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Whether we like it or not, COVID-19 has disrupted our way of life in extreme ways. We’ve been forced to take a beat; to slow down and put a lot of our lives on hold. But just because we’re slowing down doesn’t mean we’re relaxing. With this huge shift in our daily lives comes added feelings of stress, uneasiness, fear, and sadness that are challenging to navigate.
Now, as some states ease restrictions and open back up, it’s become individuals’ decisions whether or not to venture out or remain inside, social distancing. Across the nation, many states are experiencing spikes in COVID-19 cases due to re-opening while others’ numbers have remained stagnant.
It is unclear how much better or worse COVID-19 will become, but one thing is certain, it’s still very much here in the United States.
The uncertainty that we are facing makes us yearn for a sense of normalcy- a taste of our everyday life pre-corona. If you’re struggling to find a little bit of normalcy in your daily life, here are some ways that might inspire you.
Nothing beats face-to-face interaction with your loved ones, but right now, it’s safer to keep your distance. If you’re missing your friends and family, you can still see them. Host a video call and chat with them about everyday life. See how they’re handing things and talk about plans you’ll make to meet up post-corona. Some free video calling platforms include Zoom, Skype, and FaceTime.
A major difficulty for a lot of people right now is staying inside. After three months of self-quarantining, everyone is itching to get outside. One way to get out while still social distancing is to go for a drive. You can experience the sunshine, enjoy a change of scenery, and give yourself something to do. If you’re dying to get out of the house, take a drive to somewhere new or explore your local area. Chances are, there’s lots to see from your vehicle if you really look.
COVID-19 has changed a lot of how we live our lives, but in order to maintain a sense of normalcy, you have to follow through on some of your normal routines. In the morning, wake up as you normally would and get ready for the day. Wash your face, change out of your PJ’s, and eat breakfast. These small habits you do daily can give you a sense of structure that you’re craving from your life pre-corona and can help you feel more productive and ready to take on your day.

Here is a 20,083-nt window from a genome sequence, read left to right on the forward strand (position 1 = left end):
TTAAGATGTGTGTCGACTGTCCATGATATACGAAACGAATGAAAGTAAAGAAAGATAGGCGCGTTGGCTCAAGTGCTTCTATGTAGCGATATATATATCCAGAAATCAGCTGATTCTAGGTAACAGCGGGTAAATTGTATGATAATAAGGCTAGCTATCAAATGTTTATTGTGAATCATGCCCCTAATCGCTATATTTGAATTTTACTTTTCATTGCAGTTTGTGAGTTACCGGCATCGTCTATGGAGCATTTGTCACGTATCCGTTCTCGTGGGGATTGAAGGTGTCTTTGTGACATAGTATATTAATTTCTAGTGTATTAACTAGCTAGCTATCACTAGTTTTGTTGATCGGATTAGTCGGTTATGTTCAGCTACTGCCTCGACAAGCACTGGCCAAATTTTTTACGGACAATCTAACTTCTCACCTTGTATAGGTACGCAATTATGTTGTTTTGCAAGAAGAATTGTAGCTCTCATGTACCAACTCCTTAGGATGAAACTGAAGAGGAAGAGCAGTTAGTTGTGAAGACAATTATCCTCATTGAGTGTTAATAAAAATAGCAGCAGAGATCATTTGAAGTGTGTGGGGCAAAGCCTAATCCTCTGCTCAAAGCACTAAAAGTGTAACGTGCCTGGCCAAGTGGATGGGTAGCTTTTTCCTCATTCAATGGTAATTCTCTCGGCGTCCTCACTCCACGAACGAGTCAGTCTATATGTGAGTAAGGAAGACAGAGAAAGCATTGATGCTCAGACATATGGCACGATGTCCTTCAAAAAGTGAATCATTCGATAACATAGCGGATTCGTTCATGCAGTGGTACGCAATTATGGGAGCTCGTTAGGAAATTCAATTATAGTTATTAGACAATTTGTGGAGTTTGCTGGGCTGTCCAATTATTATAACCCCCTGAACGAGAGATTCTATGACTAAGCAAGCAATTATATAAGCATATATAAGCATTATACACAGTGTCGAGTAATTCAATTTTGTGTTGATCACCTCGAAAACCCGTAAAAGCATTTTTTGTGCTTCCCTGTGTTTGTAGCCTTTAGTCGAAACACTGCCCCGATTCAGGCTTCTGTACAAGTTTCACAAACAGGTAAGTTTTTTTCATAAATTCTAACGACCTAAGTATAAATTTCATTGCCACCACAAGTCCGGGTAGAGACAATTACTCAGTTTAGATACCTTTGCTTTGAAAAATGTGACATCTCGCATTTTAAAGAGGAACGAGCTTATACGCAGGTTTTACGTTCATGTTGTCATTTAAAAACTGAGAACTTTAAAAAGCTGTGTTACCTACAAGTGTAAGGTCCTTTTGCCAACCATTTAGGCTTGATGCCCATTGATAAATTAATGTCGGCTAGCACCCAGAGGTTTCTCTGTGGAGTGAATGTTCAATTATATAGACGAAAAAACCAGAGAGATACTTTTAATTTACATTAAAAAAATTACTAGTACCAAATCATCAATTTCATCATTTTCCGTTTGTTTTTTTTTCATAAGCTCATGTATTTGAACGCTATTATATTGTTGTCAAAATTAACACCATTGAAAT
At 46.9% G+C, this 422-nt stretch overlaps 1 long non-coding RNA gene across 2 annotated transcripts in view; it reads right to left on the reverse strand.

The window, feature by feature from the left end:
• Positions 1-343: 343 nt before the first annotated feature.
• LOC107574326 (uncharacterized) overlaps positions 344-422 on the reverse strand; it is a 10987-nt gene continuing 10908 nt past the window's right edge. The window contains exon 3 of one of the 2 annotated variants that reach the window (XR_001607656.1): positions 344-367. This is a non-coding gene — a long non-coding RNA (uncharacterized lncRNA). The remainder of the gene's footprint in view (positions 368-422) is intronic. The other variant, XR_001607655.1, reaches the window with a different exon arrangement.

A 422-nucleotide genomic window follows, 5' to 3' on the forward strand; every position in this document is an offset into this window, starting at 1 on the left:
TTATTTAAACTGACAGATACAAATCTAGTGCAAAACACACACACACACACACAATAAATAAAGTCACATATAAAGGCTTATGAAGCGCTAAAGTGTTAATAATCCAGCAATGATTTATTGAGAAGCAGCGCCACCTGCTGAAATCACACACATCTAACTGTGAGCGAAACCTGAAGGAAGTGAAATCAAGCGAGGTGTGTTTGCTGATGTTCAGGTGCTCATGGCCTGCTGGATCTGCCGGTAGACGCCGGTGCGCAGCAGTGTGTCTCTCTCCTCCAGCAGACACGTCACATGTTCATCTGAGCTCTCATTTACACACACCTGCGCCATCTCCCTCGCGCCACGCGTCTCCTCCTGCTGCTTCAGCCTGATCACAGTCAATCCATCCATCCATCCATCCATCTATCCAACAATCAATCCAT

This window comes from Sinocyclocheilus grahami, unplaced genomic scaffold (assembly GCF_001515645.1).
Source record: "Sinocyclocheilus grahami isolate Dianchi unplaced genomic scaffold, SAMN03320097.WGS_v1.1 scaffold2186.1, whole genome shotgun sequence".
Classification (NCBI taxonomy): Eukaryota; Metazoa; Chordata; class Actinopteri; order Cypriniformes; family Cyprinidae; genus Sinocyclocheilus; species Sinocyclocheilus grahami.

Just because life seems a little uncertain right now, doesn’t mean you should stop planning and hoping for the future. As little orphan Annie once said, “The sun will come out tomorrow,” so make sure to keep working towards your goals in any way you can even if that means just writing them down. Don’t lose sight of what you want to accomplish and who you want to be.
Even if you weren’t a fan of working out before COVID-19, exercising is a great way to reduce stress and make you feel like you’re in control of your situation. Plan specific times during the week to knock out a workout and get your heart pumping. This will allow you stick to a routine which helps provide a little bit of normalcy. Plus, once you complete your exercises, you’ll feel great and a sense of accomplishment.
In the beginning, being inside all the time probably ignited a creative spark inside of you which like a lot of people, led you to start whipping up new creations in the kitchen. But after 3 months of cooking everyday you’re probably a little burnt out. If you feel comfortable and take necessary precautions, indulge in a meal from your favorite restaurant and give yourself a break from cooking. You probably didn’t cook for yourself and your family every single day pre-coronavirus, so don’t force yourself to do it every day now. You can order on an app like DoorDash or UberEats or opt for curb-side pick-up.
In a world full of inconsistency, it’s important to hold onto things that make you feel happy and bring you a sense of comfort and normalcy. The above list isn’t exhaustive and there are many other ways you can implement some normalcy into your everyday life. Remember to stay positive, stay strong, and be kind to others and if you’re feeling anxious because of COVID-19, know that you’re not alone.